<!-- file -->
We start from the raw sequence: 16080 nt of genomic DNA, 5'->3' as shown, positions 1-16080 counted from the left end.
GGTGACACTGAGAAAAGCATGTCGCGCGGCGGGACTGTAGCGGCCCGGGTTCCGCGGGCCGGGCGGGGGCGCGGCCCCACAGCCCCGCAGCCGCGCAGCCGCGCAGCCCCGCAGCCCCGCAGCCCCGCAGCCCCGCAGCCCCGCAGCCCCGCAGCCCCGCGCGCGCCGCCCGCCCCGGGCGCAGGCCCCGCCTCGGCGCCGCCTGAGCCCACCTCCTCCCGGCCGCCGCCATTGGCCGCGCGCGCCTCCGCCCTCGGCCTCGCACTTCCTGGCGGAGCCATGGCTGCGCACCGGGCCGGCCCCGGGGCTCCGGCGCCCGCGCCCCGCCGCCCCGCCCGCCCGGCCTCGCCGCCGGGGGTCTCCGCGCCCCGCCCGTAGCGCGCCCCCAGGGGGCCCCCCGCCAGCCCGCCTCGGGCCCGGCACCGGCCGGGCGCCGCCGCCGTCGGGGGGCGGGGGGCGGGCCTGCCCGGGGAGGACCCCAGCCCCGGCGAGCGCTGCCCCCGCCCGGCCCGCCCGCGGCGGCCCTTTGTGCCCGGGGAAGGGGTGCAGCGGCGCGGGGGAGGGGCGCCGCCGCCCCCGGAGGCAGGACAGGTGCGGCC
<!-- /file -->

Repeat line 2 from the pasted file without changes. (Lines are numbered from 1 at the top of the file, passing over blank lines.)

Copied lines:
GGTGACACTGAGAAAAGCATGTCGCGCGGCGGGACTGTAGCGGCCCGGGTTCCGCGGGCCGGGCGGGGGCGCGGCCCCACAGCCCCGCAGCCGCGCAGCCGCGCAGCCCCGCAGCCCCGCAGCCCCGCAGCCCCGCAGCCCCGCAGCCCCGCAGCCCCGCGCGCGCCGCCCGCCCCGGGCGCAGGCCCCGCCTCGGCGCCGCCTGAGCCCACCTCCTCCCGGCCGCCGCCATTGGCCGCGCGCGCCTCCGCCCTCGGCCTCGCACTTCCTGGCGGAGCCATGGCTGCGCACCGGGCCGGCCCCGGGGCTCCGGCGCCCGCGCCCCGCCGCCCCGCCCGCCCGGCCTCGCCGCCGGGGGTCTCCGCGCCCCGCCCGTAGCGCGCCCCCAGGGGGCCCCCCGCCAGCCCGCCTCGGGCCCGGCACCGGCCGGGCGCCGCCGCCGTCGGGGGGCGGGGGGCGGGCCTGCCCGGGGAGGACCCCAGCCCCGGCGAGCGCTGCCCCCGCCCGGCCCGCCCGCGGCGGCCCTTTGTGCCCGGGGAAGGGGTGCAGCGGCGCGGGGGAGGGGCGCCGCCGCCCCCGGAGGCAGGACAGGTGCGGCC